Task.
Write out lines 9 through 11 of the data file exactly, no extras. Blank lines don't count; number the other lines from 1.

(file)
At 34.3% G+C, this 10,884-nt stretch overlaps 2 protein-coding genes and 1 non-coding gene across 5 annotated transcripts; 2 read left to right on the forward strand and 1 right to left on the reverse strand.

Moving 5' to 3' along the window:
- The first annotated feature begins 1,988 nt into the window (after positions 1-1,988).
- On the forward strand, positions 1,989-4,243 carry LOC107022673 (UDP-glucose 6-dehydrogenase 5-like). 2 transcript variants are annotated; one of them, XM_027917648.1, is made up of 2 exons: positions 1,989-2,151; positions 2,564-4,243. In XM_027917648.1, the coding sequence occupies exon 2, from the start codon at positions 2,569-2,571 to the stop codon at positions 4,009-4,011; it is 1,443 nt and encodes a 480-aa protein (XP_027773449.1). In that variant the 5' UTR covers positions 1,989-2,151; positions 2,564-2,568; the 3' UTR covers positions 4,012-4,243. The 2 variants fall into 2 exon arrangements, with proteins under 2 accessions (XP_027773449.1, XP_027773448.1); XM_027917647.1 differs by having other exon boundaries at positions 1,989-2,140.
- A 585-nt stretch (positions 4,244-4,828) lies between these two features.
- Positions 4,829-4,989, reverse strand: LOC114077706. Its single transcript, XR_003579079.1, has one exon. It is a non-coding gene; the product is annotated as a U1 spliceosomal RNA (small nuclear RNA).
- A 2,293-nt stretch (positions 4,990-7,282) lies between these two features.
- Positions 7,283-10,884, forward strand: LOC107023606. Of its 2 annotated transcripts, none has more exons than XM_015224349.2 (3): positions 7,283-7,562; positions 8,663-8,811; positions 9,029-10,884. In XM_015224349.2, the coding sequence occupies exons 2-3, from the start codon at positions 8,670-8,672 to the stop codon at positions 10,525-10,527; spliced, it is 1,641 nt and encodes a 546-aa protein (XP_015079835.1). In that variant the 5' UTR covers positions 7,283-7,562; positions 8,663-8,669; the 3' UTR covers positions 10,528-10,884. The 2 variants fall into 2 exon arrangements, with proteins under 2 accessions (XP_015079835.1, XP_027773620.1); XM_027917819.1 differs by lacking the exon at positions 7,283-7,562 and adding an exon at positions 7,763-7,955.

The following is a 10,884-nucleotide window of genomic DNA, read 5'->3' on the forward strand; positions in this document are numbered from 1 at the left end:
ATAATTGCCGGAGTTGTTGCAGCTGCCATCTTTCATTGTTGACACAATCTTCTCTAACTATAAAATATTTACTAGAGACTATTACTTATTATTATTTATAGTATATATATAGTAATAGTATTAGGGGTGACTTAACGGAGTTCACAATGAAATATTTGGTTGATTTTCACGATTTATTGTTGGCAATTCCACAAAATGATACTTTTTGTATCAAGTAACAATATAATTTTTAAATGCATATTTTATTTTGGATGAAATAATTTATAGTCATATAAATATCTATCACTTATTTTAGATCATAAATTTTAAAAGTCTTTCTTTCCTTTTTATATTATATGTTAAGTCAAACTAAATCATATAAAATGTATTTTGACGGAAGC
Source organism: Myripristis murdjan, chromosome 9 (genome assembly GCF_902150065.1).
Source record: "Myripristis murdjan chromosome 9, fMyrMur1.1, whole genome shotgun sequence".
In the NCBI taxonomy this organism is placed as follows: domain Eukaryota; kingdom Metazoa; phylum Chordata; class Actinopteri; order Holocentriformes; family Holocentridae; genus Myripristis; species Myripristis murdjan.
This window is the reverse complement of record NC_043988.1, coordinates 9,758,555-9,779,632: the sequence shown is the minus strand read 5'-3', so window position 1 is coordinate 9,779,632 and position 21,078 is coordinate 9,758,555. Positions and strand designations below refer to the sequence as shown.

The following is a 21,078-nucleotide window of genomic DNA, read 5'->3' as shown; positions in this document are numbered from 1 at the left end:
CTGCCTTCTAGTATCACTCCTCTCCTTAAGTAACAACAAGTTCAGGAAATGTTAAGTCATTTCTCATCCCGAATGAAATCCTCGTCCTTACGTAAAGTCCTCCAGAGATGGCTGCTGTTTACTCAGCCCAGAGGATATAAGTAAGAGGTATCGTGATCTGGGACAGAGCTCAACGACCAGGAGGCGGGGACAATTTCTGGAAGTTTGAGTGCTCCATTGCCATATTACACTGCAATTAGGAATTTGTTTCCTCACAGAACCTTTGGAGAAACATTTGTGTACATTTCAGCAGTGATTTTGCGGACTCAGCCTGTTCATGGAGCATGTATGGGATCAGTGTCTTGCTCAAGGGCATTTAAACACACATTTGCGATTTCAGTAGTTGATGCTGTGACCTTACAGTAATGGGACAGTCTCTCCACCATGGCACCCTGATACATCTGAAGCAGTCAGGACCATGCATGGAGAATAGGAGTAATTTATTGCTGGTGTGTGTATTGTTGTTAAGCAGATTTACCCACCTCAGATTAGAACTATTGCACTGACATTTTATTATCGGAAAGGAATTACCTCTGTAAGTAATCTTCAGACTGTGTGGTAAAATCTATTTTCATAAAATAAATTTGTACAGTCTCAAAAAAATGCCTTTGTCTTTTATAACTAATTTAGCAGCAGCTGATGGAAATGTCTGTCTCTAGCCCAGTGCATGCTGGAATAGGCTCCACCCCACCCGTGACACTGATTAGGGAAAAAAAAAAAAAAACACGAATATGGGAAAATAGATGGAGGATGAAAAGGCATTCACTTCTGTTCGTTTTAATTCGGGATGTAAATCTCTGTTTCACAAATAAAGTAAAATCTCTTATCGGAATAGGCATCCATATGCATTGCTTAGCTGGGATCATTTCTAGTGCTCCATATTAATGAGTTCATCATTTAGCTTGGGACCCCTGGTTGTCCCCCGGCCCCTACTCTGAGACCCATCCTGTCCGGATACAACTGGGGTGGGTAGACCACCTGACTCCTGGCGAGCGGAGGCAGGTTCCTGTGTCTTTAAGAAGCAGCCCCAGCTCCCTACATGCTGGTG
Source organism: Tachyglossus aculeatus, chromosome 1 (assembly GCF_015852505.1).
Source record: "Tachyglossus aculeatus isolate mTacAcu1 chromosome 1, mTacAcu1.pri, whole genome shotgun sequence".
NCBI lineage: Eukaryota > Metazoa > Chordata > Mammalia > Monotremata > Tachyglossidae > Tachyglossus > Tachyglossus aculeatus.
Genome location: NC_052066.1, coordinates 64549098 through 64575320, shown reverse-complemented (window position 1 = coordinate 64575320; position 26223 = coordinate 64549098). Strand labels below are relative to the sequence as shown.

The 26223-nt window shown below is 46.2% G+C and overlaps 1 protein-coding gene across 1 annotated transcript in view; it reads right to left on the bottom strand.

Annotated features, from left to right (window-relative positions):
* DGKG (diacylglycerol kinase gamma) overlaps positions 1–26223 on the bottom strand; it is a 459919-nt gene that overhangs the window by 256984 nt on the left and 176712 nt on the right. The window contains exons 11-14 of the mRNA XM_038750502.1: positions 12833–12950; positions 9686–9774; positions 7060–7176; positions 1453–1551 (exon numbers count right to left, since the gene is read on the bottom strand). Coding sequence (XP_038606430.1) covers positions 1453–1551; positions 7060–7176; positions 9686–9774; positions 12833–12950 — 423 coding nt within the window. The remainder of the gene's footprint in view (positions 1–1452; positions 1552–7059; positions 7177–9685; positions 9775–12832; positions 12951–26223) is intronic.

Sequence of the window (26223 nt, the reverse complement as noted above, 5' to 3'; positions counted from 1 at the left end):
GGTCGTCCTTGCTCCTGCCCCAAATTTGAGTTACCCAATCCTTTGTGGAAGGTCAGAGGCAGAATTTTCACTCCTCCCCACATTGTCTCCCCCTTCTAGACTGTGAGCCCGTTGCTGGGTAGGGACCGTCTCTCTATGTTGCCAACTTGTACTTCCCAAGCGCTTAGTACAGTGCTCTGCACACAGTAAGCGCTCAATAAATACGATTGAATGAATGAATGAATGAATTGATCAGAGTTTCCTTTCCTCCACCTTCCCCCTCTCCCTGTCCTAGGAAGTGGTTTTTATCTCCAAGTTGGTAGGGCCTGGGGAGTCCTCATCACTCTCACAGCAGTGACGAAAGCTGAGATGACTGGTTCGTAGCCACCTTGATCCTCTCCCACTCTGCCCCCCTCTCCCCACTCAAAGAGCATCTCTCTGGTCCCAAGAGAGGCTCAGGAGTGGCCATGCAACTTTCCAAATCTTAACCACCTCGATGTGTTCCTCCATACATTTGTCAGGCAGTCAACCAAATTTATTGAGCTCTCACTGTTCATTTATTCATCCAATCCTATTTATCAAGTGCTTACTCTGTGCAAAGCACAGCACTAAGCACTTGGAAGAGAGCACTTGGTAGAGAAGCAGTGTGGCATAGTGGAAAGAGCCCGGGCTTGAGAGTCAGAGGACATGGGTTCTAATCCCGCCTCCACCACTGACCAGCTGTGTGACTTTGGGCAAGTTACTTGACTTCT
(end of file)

The following is a 10,884-nucleotide window of genomic DNA, read 5'->3' on the forward strand; positions in this document are numbered from 1 at the left end:
ATAATTGCCGGAGTTGTTGCAGCTGCCATCTTTCATTGTTGACACAATCTTCTCTAACTATAAAATATTTACTAGAGACTATTACTTATTATTATTTATAGTATATATATAGTAATAGTATTAGGGGTGACTTAACGGAGTTCACAATGAAATATTTGGTTGATTTTCACGATTTATTGTTGGCAATTCCACAAAATGATACTTTTTGTATCAAGTAACAATATAATTTTTAAATGCATATTTTATTTTGGATGAAATAATTTATAGTCATATAAATATCTATCACTTATTTTAGATCATAAATTTTAAAAGTCTTTCTTTCCTTTTTATATTATATGTTAAGTCAAACTAAATCATATAAAATGTATTTTGACGGAAGC
Source organism: Myripristis murdjan, chromosome 9 (genome assembly GCF_902150065.1).